Coming to the larger concerns about Aadhaar, the main danger is that it creates a powerful infrastructure of surveillance and control. If the champions of Aadhaar have their way, Aadhaar will become an “ubiquitous” means of identity authentication, as Mr. Nilekani himself puts it. The Aadhaar Act allows the government to make Aadhaar authentication compulsory for salary payments, old-age pensions, school enrolment, train bookings, marriage certificates, getting a driving license, buying a SIM card, using a cybercafé – virtually anything. Judging from the experience of the last few years, the government is likely to exercise these powers with abandon and extend Aadhaar’s grip to ever more imaginative domains.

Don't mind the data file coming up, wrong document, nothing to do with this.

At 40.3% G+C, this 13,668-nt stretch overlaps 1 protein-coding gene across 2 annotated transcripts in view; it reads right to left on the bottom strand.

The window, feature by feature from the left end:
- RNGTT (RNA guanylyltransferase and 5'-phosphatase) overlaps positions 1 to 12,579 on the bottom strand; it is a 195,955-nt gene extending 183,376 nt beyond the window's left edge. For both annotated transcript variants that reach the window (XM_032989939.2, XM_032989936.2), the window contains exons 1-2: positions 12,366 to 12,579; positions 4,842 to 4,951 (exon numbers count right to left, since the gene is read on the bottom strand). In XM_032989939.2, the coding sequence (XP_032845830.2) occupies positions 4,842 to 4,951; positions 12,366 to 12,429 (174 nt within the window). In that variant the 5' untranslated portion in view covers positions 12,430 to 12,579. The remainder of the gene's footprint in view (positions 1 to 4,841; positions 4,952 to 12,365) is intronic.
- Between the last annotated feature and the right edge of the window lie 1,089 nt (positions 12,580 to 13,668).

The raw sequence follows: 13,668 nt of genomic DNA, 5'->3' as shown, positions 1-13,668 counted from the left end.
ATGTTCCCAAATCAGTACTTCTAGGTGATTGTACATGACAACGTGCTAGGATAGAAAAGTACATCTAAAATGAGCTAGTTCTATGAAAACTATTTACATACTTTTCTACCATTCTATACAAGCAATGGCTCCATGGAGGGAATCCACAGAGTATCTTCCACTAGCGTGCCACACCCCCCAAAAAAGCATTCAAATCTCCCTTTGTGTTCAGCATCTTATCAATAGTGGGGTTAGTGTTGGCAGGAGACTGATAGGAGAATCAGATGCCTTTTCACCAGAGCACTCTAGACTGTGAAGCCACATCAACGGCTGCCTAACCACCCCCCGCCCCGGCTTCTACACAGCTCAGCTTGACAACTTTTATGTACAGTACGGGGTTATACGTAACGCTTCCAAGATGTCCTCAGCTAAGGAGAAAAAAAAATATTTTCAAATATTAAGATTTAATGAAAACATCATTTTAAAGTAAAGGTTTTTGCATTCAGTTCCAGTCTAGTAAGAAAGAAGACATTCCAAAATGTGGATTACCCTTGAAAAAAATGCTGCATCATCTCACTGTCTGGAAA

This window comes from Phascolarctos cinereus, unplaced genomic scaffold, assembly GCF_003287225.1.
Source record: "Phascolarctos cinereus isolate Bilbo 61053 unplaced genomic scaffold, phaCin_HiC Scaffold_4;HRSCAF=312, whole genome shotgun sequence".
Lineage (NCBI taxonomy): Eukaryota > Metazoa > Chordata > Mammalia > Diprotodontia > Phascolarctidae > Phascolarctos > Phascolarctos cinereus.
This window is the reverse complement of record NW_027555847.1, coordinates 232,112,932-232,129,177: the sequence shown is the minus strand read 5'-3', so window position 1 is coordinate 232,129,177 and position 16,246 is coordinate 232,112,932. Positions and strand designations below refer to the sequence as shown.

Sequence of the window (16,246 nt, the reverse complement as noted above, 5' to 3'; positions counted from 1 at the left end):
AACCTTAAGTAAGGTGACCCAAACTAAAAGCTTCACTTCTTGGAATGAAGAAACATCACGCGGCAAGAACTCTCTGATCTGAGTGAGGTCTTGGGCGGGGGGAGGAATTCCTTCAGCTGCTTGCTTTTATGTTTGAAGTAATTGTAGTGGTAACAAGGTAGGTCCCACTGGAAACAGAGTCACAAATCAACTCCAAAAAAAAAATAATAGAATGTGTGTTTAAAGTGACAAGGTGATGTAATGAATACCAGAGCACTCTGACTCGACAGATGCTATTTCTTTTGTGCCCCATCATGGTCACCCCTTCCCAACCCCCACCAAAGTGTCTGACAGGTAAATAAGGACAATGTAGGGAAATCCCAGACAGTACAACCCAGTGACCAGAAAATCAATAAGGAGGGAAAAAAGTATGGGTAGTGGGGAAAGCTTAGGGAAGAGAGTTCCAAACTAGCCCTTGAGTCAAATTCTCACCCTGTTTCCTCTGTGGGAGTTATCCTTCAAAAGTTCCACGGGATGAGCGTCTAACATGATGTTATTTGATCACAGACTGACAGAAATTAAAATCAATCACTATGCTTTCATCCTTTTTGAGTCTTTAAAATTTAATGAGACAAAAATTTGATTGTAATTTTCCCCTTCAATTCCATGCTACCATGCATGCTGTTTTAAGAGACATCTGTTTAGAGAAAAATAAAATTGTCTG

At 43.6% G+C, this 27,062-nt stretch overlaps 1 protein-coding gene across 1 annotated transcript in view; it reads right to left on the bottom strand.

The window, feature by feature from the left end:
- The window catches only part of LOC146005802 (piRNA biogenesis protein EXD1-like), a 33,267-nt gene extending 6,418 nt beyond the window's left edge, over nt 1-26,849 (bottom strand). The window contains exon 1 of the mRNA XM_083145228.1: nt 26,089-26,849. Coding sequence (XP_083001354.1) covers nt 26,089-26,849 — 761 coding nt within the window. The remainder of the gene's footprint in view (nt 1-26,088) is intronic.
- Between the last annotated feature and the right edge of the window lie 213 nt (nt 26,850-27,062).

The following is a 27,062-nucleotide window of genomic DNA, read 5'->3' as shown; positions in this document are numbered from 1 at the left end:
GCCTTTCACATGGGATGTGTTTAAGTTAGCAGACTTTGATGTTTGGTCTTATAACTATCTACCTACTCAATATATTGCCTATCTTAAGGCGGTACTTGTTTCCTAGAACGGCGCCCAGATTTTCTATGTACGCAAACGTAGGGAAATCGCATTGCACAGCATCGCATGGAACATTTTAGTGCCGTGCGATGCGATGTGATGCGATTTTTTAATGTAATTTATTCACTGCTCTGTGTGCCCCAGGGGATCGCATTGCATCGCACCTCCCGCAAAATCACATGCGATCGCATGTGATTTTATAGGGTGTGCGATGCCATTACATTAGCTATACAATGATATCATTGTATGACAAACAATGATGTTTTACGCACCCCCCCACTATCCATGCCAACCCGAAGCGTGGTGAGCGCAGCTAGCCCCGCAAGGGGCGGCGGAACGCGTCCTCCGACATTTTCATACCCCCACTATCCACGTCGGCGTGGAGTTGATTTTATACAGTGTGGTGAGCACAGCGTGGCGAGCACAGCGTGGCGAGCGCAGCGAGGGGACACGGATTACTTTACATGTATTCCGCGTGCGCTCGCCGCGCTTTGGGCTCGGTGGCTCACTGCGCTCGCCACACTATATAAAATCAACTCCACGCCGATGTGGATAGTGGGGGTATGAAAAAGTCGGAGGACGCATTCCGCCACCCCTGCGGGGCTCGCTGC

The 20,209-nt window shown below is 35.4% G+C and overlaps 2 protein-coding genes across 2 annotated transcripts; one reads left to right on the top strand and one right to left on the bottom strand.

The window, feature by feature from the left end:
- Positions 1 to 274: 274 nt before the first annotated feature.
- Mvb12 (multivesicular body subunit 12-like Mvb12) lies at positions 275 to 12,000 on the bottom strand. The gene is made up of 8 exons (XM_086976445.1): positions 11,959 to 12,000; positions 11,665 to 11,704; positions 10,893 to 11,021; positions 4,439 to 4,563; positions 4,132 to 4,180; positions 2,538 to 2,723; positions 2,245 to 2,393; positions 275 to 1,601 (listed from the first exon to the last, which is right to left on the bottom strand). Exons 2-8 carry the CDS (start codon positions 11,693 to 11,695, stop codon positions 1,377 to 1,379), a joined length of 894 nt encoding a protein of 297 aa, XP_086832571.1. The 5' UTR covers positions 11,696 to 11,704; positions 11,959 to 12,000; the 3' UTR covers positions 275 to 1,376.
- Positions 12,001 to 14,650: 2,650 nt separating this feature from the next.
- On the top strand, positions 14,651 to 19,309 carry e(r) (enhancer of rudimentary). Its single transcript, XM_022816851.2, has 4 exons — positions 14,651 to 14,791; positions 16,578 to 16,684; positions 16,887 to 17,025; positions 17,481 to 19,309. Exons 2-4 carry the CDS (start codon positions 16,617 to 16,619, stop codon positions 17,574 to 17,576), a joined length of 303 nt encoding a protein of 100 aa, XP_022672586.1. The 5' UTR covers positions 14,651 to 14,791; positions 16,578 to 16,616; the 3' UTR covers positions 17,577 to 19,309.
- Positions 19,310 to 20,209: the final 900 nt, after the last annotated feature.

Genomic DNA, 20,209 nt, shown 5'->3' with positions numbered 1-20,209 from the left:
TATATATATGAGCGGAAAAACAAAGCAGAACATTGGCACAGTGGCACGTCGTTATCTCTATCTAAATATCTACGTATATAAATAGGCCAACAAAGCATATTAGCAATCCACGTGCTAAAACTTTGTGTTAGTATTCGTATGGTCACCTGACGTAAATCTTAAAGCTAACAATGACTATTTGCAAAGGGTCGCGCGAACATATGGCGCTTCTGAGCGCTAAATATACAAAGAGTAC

Without invoking any special powers, the government will be able to access most of these databases and link them seamlessly to each other using Aadhaar. This would lead to a quantum jump in the surveillance capabilities of the Indian state – a state that has already shown, from to time, a worrying propensity to suppress dissent and curtail the freedom of expression. Any libertarian, left or right, is bound to be concerned about these developments.
The concern is not just that this infrastructure of surveillance may be misused, but that its very existence stifles the right to dissent. The right to dissent is a fiction without the right to privacy. Aadhaar is an unprecedented invasion of the right to privacy, which is very weak in India in the first place.
With the new bill passed, what safeguards or legal challenges should be pursued?
Two legal challenges have already been initiated. One questions the compatibility of Aadhaar with the right to privacy – the Supreme Court is yet to take a view on this. The other challenges the validity of sidelining the Rajya Sabha by construing the Aadhaar Bill as a Money Bill.